Terminology and origin
A world map. The United States remains the world's sole superpower.
No agreed definition of what is a 'superpower' exists, and may differ between sources. However, a fundamental characteristic that is consistent with all definitions of a superpower is a nation or state that has mastered the seven dimensions of state power: geography, population, economy, resources, military, diplomacy and national identity.
The term was first used to describe nations with greater than great power status as early as 1944, but only gained its specific meaning with regard to the United States, the United Kingdom and its empire and the Soviet Union after World War II. This was because the United Kingdom, the United States and the Soviet Union had proved themselves to be capable of casting great influence in global politics and military dominance. The term in its current political meaning was coined by Dutch-American geostrategist Nicholas Spykman in a series of lectures in 1943 about the potential shape of a new post-war world order. This formed the foundation for the book The Geography of the Peace, which referred primarily to the unmatched maritime global supremacy of the British Empire and United States as essential for peace and prosperity in the world.
A year later, in 1944, William T. R. Fox, an American foreign policy professor, elaborated on the concept in the book The Superpowers: The United States, Britain and the Soviet Union — Their Responsibility for Peace, which spoke of the global reach of a super-empowered nation. Fox used the word Superpower to identify a new category of power able to occupy the highest status in a world in which, as the war then raging demonstrated, states could challenge and fight each other on a global scale. According to him, there were (at that moment) three states that were superpowers: the United Kingdom, the United States, and the Soviet Union. The British Empire was the most extensive empire in world history and considered the foremost great power, holding sway over 25% of the world's population and controlling about 25% of the Earth's total land area, while the United States and the Soviet Union grew in power before and during World War II.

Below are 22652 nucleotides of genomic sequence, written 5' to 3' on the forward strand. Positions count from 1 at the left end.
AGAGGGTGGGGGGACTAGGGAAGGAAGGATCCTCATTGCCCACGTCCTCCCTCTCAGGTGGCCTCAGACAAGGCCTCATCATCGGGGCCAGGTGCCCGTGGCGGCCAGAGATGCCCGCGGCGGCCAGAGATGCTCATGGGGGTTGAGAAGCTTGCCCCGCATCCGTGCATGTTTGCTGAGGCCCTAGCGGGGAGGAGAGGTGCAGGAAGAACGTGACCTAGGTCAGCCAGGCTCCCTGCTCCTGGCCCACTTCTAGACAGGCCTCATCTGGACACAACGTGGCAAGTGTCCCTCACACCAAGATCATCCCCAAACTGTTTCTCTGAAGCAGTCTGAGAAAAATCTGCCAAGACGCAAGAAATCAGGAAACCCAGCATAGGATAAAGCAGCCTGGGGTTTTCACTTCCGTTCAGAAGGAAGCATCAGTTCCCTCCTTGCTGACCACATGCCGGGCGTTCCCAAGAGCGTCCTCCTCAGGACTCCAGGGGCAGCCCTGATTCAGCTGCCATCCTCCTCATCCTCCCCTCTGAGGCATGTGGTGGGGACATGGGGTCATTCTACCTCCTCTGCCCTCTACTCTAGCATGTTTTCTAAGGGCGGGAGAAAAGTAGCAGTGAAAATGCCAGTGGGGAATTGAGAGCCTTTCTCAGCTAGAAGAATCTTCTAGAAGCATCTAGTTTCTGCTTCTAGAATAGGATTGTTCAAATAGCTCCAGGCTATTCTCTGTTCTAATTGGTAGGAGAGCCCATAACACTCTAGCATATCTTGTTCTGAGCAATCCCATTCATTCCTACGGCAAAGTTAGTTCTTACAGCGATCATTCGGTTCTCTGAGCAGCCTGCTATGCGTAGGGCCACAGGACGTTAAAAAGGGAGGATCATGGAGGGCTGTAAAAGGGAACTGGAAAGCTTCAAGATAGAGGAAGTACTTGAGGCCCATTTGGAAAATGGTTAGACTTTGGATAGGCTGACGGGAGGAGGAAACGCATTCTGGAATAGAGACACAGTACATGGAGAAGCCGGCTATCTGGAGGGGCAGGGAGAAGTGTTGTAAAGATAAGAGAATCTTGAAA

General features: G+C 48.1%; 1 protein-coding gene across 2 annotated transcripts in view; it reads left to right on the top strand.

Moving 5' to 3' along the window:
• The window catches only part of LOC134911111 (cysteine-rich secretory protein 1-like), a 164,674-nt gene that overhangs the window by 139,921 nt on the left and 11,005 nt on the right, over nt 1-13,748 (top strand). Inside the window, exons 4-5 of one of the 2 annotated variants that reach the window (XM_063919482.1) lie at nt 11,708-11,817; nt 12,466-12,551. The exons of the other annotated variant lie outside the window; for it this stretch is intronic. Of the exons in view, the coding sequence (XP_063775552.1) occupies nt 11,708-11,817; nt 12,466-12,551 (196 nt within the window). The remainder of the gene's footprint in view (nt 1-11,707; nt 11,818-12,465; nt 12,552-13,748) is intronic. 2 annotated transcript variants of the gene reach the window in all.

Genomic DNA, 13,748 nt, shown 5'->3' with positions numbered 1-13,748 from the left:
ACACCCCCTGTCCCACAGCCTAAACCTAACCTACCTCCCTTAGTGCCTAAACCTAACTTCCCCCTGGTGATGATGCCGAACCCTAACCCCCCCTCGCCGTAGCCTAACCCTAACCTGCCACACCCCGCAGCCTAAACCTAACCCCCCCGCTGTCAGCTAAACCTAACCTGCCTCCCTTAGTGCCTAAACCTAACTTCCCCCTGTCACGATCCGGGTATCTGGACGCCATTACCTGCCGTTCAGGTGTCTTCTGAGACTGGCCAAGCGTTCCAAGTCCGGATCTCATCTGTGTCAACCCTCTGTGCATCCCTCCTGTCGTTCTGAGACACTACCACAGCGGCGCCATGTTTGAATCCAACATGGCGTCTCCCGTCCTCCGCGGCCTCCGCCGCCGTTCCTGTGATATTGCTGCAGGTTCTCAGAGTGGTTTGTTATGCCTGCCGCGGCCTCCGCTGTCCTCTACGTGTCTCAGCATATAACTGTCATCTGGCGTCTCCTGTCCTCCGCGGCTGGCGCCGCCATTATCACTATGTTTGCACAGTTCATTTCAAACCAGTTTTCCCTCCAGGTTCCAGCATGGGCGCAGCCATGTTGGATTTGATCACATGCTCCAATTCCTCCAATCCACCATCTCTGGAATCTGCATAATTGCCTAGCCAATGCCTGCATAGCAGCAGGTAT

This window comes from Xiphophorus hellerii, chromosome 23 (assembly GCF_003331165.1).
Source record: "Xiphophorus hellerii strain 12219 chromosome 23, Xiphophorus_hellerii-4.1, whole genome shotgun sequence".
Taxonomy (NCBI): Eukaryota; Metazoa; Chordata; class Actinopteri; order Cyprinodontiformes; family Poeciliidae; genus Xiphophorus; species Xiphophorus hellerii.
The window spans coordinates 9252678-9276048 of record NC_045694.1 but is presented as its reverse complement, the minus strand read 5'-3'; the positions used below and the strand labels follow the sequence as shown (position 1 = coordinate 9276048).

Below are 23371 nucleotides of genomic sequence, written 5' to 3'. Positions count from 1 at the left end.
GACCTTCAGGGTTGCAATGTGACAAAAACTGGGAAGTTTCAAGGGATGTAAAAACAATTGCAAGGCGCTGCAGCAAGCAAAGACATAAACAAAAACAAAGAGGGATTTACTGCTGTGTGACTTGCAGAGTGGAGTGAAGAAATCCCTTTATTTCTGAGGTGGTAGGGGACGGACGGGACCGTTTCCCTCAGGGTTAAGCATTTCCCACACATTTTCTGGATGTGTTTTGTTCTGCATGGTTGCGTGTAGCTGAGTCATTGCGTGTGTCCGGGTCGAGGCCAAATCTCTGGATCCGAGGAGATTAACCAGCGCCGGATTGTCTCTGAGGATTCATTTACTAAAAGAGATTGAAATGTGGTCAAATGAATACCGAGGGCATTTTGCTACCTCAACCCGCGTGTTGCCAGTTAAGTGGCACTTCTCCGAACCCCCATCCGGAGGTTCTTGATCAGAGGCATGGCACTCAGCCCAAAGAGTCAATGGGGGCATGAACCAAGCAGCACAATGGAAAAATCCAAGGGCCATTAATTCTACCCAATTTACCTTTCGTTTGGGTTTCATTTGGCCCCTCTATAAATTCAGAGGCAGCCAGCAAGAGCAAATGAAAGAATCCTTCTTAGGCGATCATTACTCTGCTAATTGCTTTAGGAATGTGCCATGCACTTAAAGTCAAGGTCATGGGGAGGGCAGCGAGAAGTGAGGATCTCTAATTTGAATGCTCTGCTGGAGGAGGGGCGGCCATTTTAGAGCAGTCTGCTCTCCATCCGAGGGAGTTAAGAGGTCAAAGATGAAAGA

According to Lyman Miller, "The basic components of superpower stature may be measured along four axes of power: military, economic, political, and cultural (or what political scientist Joseph Nye has termed “soft power”)".
In the opinion of Kim Richard Nossal of Queen's University in Canada, "generally this term was used to signify a political community that occupied a continental-sized landmass, had a sizable population (relative at least to other major powers); a superordinate economic capacity, including ample indigenous supplies of food and natural resources; enjoyed a high degree of non-dependence on international intercourse; and, most importantly, had a well-developed nuclear capacity (eventually normally defined as second strike capability)."
In the opinion of Professor Paul Dukes, "a superpower must be able to conduct a global strategy including the possibility of destroying the world; to command vast economic potential and influence; and to present a universal ideology". Although, "many modifications may be made to this basic definition". According to Professor June Teufel Dreyer, "A superpower must be able to project its power, soft and hard, globally." In his book, Superpower: Three Choices for America's Role in the World, Dr. Ian Bremmer, president of the Eurasia Group, argues that a superpower is "a country that can exert enough military, political, and economic power to persuade nations in every region of the world to take important actions they would not otherwise take."